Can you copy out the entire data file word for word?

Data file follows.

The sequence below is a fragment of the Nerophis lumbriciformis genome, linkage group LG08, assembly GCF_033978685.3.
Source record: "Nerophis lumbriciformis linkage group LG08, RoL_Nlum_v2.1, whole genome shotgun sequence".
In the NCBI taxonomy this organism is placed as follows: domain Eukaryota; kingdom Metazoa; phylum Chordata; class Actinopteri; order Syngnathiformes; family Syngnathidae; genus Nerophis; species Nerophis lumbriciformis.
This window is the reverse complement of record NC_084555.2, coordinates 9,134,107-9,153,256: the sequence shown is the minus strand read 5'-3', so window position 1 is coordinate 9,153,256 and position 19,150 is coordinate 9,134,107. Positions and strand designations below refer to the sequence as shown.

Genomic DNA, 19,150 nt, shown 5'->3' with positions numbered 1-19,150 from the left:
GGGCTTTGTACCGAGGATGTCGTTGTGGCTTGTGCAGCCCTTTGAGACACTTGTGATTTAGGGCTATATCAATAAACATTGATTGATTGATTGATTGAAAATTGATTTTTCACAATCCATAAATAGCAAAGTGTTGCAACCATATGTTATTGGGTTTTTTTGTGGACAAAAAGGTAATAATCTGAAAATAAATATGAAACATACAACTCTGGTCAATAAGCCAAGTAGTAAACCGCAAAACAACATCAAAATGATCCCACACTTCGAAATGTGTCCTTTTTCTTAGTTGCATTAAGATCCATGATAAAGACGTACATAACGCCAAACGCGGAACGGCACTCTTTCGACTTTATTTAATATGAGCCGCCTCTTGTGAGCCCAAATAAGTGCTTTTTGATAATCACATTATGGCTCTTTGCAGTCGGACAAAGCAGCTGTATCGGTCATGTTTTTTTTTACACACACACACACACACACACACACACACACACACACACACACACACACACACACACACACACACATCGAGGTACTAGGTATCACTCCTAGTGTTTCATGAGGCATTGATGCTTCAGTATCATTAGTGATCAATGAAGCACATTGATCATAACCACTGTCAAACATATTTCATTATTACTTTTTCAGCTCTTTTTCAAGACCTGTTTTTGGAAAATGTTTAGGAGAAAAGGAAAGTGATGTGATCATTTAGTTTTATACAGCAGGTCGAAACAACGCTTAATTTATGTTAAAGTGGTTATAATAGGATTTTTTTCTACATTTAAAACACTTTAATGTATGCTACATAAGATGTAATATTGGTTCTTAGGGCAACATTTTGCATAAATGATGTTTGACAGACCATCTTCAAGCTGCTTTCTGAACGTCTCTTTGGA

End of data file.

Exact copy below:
The sequence below is a fragment of the Nerophis lumbriciformis genome, linkage group LG08, assembly GCF_033978685.3.
Source record: "Nerophis lumbriciformis linkage group LG08, RoL_Nlum_v2.1, whole genome shotgun sequence".
In the NCBI taxonomy this organism is placed as follows: domain Eukaryota; kingdom Metazoa; phylum Chordata; class Actinopteri; order Syngnathiformes; family Syngnathidae; genus Nerophis; species Nerophis lumbriciformis.
This window is the reverse complement of record NC_084555.2, coordinates 9,134,107-9,153,256: the sequence shown is the minus strand read 5'-3', so window position 1 is coordinate 9,153,256 and position 19,150 is coordinate 9,134,107. Positions and strand designations below refer to the sequence as shown.

Genomic DNA, 19,150 nt, shown 5'->3' with positions numbered 1-19,150 from the left:
GGGCTTTGTACCGAGGATGTCGTTGTGGCTTGTGCAGCCCTTTGAGACACTTGTGATTTAGGGCTATATCAATAAACATTGATTGATTGATTGATTGAAAATTGATTTTTCACAATCCATAAATAGCAAAGTGTTGCAACCATATGTTATTGGGTTTTTTTGTGGACAAAAAGGTAATAATCTGAAAATAAATATGAAACATACAACTCTGGTCAATAAGCCAAGTAGTAAACCGCAAAACAACATCAAAATGATCCCACACTTCGAAATGTGTCCTTTTTCTTAGTTGCATTAAGATCCATGATAAAGACGTACATAACGCCAAACGCGGAACGGCACTCTTTCGACTTTATTTAATATGAGCCGCCTCTTGTGAGCCCAAATAAGTGCTTTTTGATAATCACATTATGGCTCTTTGCAGTCGGACAAAGCAGCTGTATCGGTCATGTTTTTTTTTACACACACACACACACACACACACACACACACACACACACACACACACACACACACACACACACACATCGAGGTACTAGGTATCACTCCTAGTGTTTCATGAGGCATTGATGCTTCAGTATCATTAGTGATCAATGAAGCACATTGATCATAACCACTGTCAAACATATTTCATTATTACTTTTTCAGCTCTTTTTCAAGACCTGTTTTTGGAAAATGTTTAGGAGAAAAGGAAAGTGATGTGATCATTTAGTTTTATACAGCAGGTCGAAACAACGCTTAATTTATGTTAAAGTGGTTATAATAGGATTTTTTTCTACATTTAAAACACTTTAATGTATGCTACATAAGATGTAATATTGGTTCTTAGGGCAACATTTTGCATAAATGATGTTTGACAGACCATCTTCAAGCTGCTTTCTGAACGTCTCTTTGGA